Zero percent financing deals are popping up left and right these days, with interest rates at historic lows and retailers desperate to boost sales. A friend of mine from college recently wrote to me, asking for some advice on whether to go for this kind of deal. He asks:
I'm thinking of buying a new television and noticed that there are 0% financing options available. I have the cash in my savings to buy the product outright, but at 0% I can easily pay it off in a year without dipping into savings. Are there any cons to this? I don't have many revolving accounts, but I suppose it could hurt my credit score.
The good news is, 0% financing is like free money for 12 months. But there are numerous downsides that can make these offers a bust from a credit perspective. I tapped my friend and colleague John Ulzheimer, the credit guru at Credit.com, for some added advice. Here's the scoop:
Zero percent financing offers from retailers can adversely affect your credit score mainly due to the following:
- You could be ramping up your credit "utilization" percentage. When you finance a purchase from a retailer, they may open a store credit card in your name for the exact amount of the purchase. The store then charges up the newly opened account, maxing out the credit limit. Not good. Thirty percent of your FICO score is based on data that include your utilization ratio, according to myfico.com. This is equal to the amount of unpaid credit card balances as a percentage of the credit card limits in your name. You want to keep this utilization under 10% if your goal is to keep your score well into the 700s. In fact, according to FICO, consumers who have scores above 760 have an average credit card utilization of just 7%. If you pay off the debt in full in month one this won't bang up your score for more than that month. But psychologically we may be tempted to let that balance sit for 11 months (since there's no interest) and pay it in the final month, during which time this "stagnant" debt can cause a continued drag on your score, says John. "Having a maxed out credit card on your credit report for 11 months doesn't do you scores any good," he says.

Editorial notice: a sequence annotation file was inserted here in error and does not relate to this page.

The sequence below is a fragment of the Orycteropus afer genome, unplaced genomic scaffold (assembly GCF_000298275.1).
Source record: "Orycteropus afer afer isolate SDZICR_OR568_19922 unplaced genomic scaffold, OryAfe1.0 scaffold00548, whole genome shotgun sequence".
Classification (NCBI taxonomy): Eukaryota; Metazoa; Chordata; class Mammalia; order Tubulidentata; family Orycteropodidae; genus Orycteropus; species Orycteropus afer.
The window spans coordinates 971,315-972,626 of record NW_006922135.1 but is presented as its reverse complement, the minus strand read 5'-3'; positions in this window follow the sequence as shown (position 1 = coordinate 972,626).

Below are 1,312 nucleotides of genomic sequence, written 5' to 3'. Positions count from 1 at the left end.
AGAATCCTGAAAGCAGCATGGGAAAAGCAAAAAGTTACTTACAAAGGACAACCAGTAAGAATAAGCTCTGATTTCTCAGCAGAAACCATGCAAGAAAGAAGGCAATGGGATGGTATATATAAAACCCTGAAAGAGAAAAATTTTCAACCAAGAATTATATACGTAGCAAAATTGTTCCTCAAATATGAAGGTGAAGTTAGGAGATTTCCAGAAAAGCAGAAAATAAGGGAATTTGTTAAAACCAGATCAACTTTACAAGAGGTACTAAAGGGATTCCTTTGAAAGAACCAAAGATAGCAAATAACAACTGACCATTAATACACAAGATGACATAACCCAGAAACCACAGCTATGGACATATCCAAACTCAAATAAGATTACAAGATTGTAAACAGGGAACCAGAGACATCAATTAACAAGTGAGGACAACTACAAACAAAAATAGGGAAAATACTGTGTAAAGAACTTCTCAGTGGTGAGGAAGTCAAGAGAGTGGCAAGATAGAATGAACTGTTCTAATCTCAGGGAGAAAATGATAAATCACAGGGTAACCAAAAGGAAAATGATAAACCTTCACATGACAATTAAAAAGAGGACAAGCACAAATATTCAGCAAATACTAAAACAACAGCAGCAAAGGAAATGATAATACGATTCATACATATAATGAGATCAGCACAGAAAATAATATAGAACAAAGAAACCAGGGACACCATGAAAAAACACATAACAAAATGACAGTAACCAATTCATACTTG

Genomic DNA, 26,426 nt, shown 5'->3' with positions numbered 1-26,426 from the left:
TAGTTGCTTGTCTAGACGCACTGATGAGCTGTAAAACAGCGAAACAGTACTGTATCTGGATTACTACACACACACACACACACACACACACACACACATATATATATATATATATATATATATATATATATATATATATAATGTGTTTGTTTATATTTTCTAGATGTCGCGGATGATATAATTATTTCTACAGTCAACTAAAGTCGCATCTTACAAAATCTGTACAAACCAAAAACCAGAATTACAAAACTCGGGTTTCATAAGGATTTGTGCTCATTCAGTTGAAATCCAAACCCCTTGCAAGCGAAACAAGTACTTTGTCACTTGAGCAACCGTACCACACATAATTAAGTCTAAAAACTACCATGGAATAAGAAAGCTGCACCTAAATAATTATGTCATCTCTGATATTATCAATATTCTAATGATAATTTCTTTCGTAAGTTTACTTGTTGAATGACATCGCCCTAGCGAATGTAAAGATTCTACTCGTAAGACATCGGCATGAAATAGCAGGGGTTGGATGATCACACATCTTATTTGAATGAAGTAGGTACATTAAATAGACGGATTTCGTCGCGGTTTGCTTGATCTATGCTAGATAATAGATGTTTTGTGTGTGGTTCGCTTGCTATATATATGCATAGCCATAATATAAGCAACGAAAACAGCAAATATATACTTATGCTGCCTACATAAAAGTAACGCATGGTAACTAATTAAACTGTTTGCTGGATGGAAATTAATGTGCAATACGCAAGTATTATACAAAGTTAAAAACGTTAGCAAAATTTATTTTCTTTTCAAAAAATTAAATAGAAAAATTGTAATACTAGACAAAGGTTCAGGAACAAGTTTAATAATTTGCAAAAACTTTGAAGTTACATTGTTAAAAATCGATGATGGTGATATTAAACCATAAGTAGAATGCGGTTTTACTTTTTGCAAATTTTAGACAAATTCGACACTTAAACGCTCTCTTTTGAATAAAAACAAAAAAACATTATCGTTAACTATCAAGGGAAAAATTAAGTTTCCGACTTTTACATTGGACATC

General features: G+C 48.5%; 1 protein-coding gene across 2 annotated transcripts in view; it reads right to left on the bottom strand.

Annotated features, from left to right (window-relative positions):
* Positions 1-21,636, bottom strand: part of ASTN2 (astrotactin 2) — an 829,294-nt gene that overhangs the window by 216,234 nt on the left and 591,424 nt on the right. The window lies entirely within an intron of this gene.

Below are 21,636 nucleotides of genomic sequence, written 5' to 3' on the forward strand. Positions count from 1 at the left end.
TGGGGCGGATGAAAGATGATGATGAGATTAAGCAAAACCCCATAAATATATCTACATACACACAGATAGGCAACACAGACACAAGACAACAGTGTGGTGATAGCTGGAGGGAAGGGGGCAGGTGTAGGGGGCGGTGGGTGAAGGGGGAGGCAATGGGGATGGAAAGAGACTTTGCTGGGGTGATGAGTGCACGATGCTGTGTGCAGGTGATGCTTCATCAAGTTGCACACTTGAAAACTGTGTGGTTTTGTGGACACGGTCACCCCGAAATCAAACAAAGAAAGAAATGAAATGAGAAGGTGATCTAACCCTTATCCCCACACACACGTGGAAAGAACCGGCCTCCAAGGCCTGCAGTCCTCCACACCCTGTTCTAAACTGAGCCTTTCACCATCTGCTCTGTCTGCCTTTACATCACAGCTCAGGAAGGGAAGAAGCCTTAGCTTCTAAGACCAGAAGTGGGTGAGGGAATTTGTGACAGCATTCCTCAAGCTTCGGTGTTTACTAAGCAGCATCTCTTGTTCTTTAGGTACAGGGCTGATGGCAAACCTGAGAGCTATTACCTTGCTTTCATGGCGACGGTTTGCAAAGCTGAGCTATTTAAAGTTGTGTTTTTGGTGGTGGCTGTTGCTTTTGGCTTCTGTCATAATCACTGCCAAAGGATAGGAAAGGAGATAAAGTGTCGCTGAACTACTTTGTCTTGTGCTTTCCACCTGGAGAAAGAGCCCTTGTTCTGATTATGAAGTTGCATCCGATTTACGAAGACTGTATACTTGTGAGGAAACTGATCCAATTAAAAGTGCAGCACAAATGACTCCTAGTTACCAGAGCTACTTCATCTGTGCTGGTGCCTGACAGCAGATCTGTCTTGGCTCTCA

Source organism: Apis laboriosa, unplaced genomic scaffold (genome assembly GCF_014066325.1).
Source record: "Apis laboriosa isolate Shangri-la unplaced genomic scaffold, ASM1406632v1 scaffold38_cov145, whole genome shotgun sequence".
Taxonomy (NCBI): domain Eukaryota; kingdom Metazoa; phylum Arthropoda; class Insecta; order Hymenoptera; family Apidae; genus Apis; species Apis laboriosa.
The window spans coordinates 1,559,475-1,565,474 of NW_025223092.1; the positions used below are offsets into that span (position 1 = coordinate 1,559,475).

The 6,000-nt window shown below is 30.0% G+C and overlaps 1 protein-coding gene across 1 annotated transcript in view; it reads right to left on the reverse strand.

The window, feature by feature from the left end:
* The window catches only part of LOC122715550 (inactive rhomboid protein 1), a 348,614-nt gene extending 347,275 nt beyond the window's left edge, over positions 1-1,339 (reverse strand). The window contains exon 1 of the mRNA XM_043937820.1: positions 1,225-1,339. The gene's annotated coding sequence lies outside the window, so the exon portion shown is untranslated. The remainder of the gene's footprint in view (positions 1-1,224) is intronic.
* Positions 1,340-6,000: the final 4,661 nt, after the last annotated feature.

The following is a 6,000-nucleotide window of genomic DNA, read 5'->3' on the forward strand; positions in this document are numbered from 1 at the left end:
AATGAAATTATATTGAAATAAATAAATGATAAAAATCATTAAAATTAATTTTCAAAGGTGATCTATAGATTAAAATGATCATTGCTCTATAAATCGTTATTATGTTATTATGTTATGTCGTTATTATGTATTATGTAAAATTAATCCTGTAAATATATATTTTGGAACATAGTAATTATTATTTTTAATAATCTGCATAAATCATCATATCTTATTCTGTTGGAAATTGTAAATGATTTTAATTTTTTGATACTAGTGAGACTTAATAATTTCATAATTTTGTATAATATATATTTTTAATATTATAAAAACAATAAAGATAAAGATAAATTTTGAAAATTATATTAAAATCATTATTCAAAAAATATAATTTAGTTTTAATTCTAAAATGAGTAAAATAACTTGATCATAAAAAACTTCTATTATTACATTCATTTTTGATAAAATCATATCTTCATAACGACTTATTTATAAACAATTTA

- You're applying for new credit. A credit inquiry by a retailer can hurt your credit score, especially if you are requesting new credit several times in a short period of time. The inquiry will stay on your report for up to 2 years and can hurt your score for the first 12 months, according to John.
- You're opening up a new account, which will eventually be reported to the credit reporting agencies. "This lessens the average age of your credit file," says John. The length of your credit history is about 15% of your credit score.
A better alternative? Since my friend has the money (and I would add that he should only make this purchase if he can afford to dip into savings), he may want to pay for the TV using a rewards card that's already in his wallet. And of course, he should pay off the debt in full when the statement shows up. This way, as John says, "you can leave your credit report and score out of the equation."
Photo Courtesy Lee Jordan's Photo Stream on Flickr
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